Other Weirdness cuts may be less strident: “ATM” marvels at the royalties its composer continues to receive for such oft-covered classics as “Tonight,” “China Girl,” “Real Wild Child” and the enduring “Lust For Life”; “The End Of Christianity” celebrates his relationship with Nina, a woman he met at a Miami Beach pizza parlor a few years back. “I’m trying to think—No, I don’t have anything positive on there, they’re all negative, those lyrics,” cackles Iggy, kicking off his boots and curling his wiry, muscular frame into a booth in the café of his Hollywood hotel. The magazine hawker aside, Iggy has judged today’s self-centered civilization and found it wanting. “So the songs mean what they say, and nobody, I mean nobody, is nice.”


Ron Asheton—who’d been punching the axeman clock in Destroy All Monsters and Dark Carnival before he was stunned by Iggy’s call—sees it the same cynical way. “When I write a piece of music, I always have something in mind, some kinda theme, a certain feeling,” he notes in a separate chat. “So I’m always wondering what Iggy’s gonna come up with. But with this album, it was always right, always something where I’m going ‘Yes!’ It’s my same general feeling—I’ve been kicked around for ages in this business, and all my friends have four legs; my pet cats that I trust more than anything walking on two.”

The Stooges reunion saga began in 2003, when Iggy phoned the Ashetons at the same Michigan number they’ve had for decades and recruited them for four tracks on Skull Ring, his last solo salvo. It clicked well enough for the lineup—with Mike Watt filling in on bass for the late Dave Alexander—to bow at that year’s Coachella Valley Music and Arts Festival in California and steal the show in the process. With original saxophonist Steve Mackay on board, The Stooges mark II began piecemeal work on The Weirdness, hooking up for five-day writing/demo stints, Iggy recalls, “Once every three or four months for three years. Ron had a little amp as big as a toaster oven, I sang through something about the size of a microwave, Scotty played a toy kit, and I recorded the whole thing on a mini-disc. So when we went in the studio, the songs were all written, arranged, rehearsed and ready to go.” Though, with one key exception: the Mackay-punctuated “Passing Cloud,” which was improvised on the spot.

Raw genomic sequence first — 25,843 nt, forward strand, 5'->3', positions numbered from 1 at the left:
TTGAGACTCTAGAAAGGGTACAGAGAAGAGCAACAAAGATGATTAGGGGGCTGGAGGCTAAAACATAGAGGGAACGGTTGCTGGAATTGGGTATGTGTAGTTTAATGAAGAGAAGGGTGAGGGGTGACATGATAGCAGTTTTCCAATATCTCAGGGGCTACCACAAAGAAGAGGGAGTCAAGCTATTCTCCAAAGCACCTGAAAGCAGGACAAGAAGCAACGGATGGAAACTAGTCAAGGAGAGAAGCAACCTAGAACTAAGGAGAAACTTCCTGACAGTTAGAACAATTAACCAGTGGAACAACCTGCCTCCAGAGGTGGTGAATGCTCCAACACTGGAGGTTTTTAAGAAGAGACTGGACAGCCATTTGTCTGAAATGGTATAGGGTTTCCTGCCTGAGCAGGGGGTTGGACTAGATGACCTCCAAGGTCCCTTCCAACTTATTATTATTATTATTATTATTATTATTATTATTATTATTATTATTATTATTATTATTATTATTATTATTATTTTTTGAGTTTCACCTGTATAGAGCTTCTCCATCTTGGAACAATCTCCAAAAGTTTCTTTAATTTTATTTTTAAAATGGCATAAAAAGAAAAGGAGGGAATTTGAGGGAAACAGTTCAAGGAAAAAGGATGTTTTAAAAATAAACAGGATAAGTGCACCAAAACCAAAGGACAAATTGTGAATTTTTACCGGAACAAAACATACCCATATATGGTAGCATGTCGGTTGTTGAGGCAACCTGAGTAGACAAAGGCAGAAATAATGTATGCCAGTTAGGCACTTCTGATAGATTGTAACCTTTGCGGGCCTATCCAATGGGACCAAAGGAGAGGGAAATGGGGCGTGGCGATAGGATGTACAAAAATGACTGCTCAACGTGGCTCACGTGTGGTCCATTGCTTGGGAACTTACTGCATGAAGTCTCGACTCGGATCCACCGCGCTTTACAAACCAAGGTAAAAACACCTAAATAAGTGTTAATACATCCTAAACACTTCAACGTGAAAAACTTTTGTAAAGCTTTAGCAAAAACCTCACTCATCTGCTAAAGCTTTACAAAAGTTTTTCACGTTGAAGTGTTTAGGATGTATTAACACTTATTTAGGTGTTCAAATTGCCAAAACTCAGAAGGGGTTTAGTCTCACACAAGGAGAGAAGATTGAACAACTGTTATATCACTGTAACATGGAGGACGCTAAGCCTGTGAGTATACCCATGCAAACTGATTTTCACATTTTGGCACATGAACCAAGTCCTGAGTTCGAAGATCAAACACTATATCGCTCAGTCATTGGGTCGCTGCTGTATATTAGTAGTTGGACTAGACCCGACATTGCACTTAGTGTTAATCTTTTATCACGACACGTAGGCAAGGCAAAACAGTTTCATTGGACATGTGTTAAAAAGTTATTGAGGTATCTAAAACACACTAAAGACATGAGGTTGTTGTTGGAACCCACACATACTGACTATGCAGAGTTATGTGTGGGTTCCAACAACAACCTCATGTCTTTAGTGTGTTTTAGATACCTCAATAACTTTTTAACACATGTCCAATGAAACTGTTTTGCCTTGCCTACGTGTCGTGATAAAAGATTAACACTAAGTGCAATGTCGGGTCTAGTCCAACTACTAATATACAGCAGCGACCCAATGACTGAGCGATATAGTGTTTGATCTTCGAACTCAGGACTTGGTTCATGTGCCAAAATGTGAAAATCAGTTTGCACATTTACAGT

“It comes directly from my loving to look at the clouds in Miami,” elaborates Iggy, who says he always feels two beautiful reactions when he comes off the road: “One of ’em is—as the plane starts coming down through those big, puffy Miami clouds—I just start grinning, because it’s this diffuse and forgiving light, like cotton candy. And I like it. And then when I get near my cottage and see the ’hood, I just relax and smile. Everyone’s walking a little slower and dressing a little brighter than in the other parts of the city.”

Albini’s ball-peen hammer mix captures The Stooges at their retro best, believes Asheton, who nervously shivered all the way to Coachella, only to walk off stage rejuvenated. “That raw and simple sound? That’s basically exactly what we are anyway. We’re not refined, we don’t wanna be overproduced—that’s just how we play, and Steve understood that.”

As his 60th birthday approaches this April, Iggy confesses he’s looking back and cracking a smirk. Two film scripts about his life—as yet unauthorized—are floating around, Penelope Spheeris’ Stooge-centered Search And Destroy, and Nick Gomez’s The Passenger with Elijah Wood possibly playing the ol’ Iguana. Thoughts of legacy, he concludes, “might come more into play now that I finally got this record made, because somehow I felt this was unfinished business. But we got the band up and running again, and sorta like Ahab, I think I managed to get my whale.”